A RETIRED rope maker has pulled together strands of his story in an intriguing memoir.

Kendal man David Ellwood worked at the family business up until his retirement in 2003 where his last day spelt the end of an era for the Ellwood family.

Established in 1816, DF Ellwood and Sons began on Stricklandgate and moved to High Tenterfell before officially settling in 1910 at Stockbeck.

With the help of The Tools and Trades History Society and Judith M.S Robinson David has shared his memories while also providing his knowledge of rope-making, a wealth of expertise that has been passed down his family for many generations.

DF Ellwood received clients from all corners of the nation as well as overseas for orders as normal as garden twine to flax twine which helped to make up the parachutes harness during the war.

One unusual market David recalled, which put his family trade into the headlines in 1992, was when he declined a contract to make nooses for American and Malawian hangmen. He said that his firm would have nothing to do with requests for quality rope to hang convicted criminals. One potential customer who wanted to place an order for 100 hanging ropes for Malawi turned up at Ellwood’s door and even showed the picture of the hangman.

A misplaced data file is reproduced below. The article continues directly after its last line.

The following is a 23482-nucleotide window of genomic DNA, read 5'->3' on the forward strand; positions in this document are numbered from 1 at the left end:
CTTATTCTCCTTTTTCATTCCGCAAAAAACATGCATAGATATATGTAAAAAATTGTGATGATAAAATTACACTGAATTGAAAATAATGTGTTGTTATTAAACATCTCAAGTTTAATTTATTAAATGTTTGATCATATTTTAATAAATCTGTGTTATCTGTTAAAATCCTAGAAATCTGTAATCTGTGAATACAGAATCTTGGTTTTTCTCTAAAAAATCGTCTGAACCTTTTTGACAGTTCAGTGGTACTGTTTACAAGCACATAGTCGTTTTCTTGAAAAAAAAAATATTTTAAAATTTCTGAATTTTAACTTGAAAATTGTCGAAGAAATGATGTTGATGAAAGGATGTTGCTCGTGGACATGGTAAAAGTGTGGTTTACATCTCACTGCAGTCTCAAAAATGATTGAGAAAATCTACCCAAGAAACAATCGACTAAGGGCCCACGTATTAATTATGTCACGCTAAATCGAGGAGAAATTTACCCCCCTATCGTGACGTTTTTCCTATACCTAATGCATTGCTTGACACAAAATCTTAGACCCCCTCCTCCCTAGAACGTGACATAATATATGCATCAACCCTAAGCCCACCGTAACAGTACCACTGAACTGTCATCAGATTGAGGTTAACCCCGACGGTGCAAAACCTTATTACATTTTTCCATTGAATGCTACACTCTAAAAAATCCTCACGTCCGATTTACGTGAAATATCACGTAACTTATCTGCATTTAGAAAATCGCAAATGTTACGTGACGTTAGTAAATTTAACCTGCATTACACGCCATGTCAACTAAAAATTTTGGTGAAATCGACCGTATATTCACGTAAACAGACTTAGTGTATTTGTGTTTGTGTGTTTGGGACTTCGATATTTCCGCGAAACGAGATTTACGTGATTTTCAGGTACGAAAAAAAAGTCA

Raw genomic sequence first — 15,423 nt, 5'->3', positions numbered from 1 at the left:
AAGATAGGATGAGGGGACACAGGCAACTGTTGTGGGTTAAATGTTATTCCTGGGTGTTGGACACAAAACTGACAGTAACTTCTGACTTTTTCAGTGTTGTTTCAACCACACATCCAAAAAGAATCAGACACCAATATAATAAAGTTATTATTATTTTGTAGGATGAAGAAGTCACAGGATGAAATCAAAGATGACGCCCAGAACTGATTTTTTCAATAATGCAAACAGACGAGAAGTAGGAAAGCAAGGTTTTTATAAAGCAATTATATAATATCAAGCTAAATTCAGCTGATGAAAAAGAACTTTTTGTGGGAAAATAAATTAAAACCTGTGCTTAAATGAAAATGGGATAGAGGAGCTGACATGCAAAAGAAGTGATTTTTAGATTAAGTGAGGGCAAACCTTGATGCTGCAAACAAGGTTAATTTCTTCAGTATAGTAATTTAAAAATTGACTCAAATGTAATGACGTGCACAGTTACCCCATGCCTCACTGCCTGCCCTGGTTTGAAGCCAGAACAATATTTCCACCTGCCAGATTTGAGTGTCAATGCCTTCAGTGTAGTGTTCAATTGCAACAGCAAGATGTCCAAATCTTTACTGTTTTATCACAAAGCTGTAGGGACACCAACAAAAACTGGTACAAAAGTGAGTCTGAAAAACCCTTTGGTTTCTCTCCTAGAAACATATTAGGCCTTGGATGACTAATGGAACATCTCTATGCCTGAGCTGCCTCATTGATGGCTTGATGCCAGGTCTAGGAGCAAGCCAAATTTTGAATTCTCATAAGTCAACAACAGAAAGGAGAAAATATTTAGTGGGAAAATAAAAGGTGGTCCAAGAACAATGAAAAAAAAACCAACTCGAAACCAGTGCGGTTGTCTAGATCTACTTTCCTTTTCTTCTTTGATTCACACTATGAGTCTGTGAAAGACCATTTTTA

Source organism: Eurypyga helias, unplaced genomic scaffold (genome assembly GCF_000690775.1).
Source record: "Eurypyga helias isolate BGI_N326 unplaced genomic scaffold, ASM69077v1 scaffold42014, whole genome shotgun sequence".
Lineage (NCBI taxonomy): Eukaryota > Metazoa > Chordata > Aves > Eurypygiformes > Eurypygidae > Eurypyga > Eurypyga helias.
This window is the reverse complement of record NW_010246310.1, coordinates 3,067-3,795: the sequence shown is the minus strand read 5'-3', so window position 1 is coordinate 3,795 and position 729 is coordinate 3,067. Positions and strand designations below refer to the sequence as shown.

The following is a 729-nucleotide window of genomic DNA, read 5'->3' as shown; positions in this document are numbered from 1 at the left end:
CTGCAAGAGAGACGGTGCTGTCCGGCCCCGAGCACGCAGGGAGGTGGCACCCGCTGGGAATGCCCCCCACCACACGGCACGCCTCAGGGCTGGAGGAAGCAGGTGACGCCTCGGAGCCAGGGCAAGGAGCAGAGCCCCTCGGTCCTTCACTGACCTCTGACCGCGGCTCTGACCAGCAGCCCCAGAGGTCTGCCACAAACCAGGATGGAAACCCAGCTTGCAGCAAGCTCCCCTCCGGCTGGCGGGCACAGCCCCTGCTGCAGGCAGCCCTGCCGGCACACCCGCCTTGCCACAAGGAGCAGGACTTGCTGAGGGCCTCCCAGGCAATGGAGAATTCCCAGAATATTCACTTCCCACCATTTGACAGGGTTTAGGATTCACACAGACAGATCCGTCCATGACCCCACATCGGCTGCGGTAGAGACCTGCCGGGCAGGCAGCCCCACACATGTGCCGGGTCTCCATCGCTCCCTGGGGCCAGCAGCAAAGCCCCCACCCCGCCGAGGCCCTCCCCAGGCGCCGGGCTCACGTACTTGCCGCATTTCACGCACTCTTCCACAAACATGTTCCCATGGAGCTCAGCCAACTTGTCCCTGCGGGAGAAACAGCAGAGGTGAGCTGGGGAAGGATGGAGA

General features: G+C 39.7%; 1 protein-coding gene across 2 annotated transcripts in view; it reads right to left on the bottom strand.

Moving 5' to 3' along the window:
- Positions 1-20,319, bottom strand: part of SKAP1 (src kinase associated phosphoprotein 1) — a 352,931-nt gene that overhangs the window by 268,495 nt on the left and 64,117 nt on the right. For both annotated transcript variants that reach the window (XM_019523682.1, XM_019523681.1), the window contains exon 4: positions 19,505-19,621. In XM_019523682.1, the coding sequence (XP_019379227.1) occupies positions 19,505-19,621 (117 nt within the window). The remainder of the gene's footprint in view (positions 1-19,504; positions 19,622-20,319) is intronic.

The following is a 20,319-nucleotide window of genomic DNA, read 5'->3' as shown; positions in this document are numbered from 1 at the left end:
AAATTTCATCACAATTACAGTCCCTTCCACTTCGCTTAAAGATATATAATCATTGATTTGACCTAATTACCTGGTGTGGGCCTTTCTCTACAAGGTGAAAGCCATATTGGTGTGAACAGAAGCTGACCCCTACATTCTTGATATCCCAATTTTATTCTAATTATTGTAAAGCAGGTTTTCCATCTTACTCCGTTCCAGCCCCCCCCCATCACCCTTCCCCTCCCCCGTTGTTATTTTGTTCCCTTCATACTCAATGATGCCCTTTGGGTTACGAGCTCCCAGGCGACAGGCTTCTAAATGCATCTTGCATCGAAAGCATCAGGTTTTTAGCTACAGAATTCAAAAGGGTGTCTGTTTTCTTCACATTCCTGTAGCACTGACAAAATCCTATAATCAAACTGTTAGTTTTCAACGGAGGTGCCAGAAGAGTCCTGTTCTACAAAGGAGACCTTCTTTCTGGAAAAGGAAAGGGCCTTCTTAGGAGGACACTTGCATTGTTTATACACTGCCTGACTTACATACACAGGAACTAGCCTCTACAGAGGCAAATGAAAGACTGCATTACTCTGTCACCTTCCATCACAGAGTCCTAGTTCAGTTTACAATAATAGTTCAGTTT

The book, Yarns from the Ropeworks a History and a Memoir is filled with examples of the types of clients the family business would deal with regularly.

“Since retiring and looking back now I miss the customers who used to come in,” said David. “Knowing where our rope would go to and what it was going to be used for was always intriguing.”

From time to time, David and his father were approached by the police to try to help trace some rope they believed had been used in crime. However, the only crimes which involved their products were the illegal fishing of salmon with rabbit snares.

In the book there is an in-depth explanation of particular types of rope and twine the business would create.

“We had a very big trade in the agricultural and gardening industry but again our material was used in nearly every industry you can think of one way or another.”

An industry that David fears may be finishing soon due to various competitors and high demands such as Sellotape, which began replacing parcelling strings in the 1970s, and synthetic rope he reflects back on how successful the family business was.

He said: “Each rope has its own story which can go back to many years.

“I was told if i didn’t write down our family story it would simply disappear and be forgotten and no one would have any idea of what we did.”

After David’s retirement and with no one wanting to continue the family line of work DF Ellwood was sold to another organisation in Newcastle.

Yarns from Ropeworks a History and a Memoir is available at Sandylands Post Office, The Courtyard Cafe - Quaker Tapestry and will soon be in store at the Museum of Lakeland Life & Industry.